I was only 9 years old when I was introduced to the idea of bicycling as liberation. My family moved to a new house about 4 miles from the house I had grown up in. Playmates were scarce in the new neighborhood, so I began riding my bike back to the old neighborhood to hang out on weekends and during the summer. Quickly, I understood the fact that my bike gave me the freedom to escape from my parents' supervision years before I was old enough to drive. By the time I was in my early teens, my friends and I were taking long "bike hikes" to local points of interest, delighting in the fact that we were able to escape the parental sphere of influence merely by pedaling the 13 miles to Valley Forge Park.
The summer before my sophomore year in high school, we moved to a refinery town in Texas. The terrain was absolutely flat, favoring bike travel, but, in August, at least, the Turkish bath-like climate deterred it. Nonetheless, when school opened in September I jumped on my bike to ride to school, only to discover that all of my classmates had obtained their driver's licenses the previous summer and would rather be dead than be seen riding a bicycle! Despite the fact that I was the one of only two people riding to school in a student body of almost 3000, I persisted in my two-wheeled commute the entire school year--my first experience with bicycling as rebellion! However, my non-conformity had limits; at the beginning of junior year I got my own driver's license and put the bike back in the garage.
In the years that followed, my biking was sporadic. Most notably, my student years in Austin began during the first OPEC oil boycott--I saved gas and avoided the on-campus parking problem by bike commuting. On leaving Austin for Houston, however, my biking fell to near zero. While Houston's topography favors pedal power, its traffic patterns are wholly auto-centric.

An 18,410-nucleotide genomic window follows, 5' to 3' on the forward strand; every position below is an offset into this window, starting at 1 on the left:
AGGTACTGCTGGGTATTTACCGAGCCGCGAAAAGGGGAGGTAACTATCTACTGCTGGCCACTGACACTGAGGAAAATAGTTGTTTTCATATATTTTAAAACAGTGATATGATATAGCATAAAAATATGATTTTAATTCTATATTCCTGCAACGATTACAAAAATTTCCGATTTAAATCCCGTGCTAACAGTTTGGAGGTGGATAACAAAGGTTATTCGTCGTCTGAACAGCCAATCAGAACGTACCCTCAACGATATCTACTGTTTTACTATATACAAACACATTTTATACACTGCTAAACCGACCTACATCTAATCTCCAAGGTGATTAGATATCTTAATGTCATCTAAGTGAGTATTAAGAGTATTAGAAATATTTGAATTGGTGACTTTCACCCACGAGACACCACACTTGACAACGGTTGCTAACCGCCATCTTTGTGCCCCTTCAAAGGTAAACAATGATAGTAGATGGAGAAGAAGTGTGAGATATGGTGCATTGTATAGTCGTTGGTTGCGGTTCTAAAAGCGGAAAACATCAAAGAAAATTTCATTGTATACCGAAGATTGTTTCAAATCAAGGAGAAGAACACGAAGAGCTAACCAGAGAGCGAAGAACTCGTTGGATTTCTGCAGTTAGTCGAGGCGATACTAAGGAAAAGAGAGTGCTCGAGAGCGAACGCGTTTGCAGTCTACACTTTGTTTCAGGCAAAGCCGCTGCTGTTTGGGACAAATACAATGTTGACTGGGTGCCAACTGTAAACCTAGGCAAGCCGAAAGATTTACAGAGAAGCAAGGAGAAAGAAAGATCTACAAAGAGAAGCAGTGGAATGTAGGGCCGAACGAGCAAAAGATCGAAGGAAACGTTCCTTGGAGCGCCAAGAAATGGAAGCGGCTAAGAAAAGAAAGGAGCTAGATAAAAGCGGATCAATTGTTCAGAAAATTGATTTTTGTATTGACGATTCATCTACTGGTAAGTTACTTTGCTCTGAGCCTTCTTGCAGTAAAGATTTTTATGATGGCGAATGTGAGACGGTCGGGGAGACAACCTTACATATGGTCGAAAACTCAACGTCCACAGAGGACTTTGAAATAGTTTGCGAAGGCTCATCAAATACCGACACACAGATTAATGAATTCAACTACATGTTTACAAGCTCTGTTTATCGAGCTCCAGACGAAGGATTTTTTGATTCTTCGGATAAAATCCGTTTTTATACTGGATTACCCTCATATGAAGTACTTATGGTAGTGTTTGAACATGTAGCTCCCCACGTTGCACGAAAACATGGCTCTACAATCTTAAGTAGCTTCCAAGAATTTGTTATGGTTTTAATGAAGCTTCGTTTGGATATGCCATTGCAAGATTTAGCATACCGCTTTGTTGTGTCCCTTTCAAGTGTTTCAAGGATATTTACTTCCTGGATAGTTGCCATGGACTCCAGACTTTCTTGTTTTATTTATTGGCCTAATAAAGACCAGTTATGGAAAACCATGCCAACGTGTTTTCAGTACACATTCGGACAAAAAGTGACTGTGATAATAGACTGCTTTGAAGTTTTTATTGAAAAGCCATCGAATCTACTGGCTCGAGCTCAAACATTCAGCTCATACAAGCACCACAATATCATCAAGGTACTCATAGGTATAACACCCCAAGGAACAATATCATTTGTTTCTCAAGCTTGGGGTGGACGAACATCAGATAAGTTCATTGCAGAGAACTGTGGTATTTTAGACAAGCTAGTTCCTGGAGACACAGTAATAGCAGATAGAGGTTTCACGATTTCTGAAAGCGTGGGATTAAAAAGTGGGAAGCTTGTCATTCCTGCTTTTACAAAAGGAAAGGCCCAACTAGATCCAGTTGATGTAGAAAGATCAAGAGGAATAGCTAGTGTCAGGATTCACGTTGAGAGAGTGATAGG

In the early part of this decade, my daughter, then a college student in New York, told me that some of her friends were engaging in mass bike rides in which they would take over the city streets, ignoring traffic signals and flowing through Manhattan like a force of nature. She seemed to view these rides as being, somehow, political, but I confess that I couldn't really understand the content of the politics.
Last year, a few months after moving to Austin, I bought a bicycle and began bike commuting. My motive for doing so was vaguely green, but, mostly, I was looking for a way to force myself to exercise. However, once I hit the streets on my bike, I soon realized that there is a war going on between drivers and bikers, a war that is simultaneously ideological, territorial, and cultural. In the decades since I had last biked, the motor vehicles, like the American empire, had grown larger and more hegemonic. At the same time, the downside of America's auto culture had become more obvious; global warming and a failed war for Iraqi oil were merely two sides of the coin first minted in Detroit. Given, this state of conflict, everyday encounters on the streets of Austin took on new significance--that guy in the Escalade who pulled out in front of me like I wasn't even there wasn't just a dangerous driver, he was trying to stop me from saving the planet!
Last October, I decided to ride with Critical Mass, a worldwide movement of anarcho-cyclists that stage monthly mass rides. (My daughter's friends in New York were part of CM). I loved it! After only a few months of bike commuting, I understood intuitively that the act of bikes taking over the streets was political, and so did the drivers whose commutes we disrupted. It was the most organic demonstration I had ever been a part of--the medium was the message!
This spring, I participated in a more conventional sort of bike politics when I attended a candidate forum sponsored by the Austin League of Bicycle Voters. More than 100 Austinites showed up to grill candidates for city council about how they planned to incorporate the bicycle as serious transportation into the city's plans for the 21st century. Some of the candidates seemed to actually get it, and I could see that the politicians were impressed by the turn-out.
So, I guess I'm a born-again bicyclist. Better that than other conversion experiences. At least, it doesn't require me to give up my vices or talk to imaginary beings.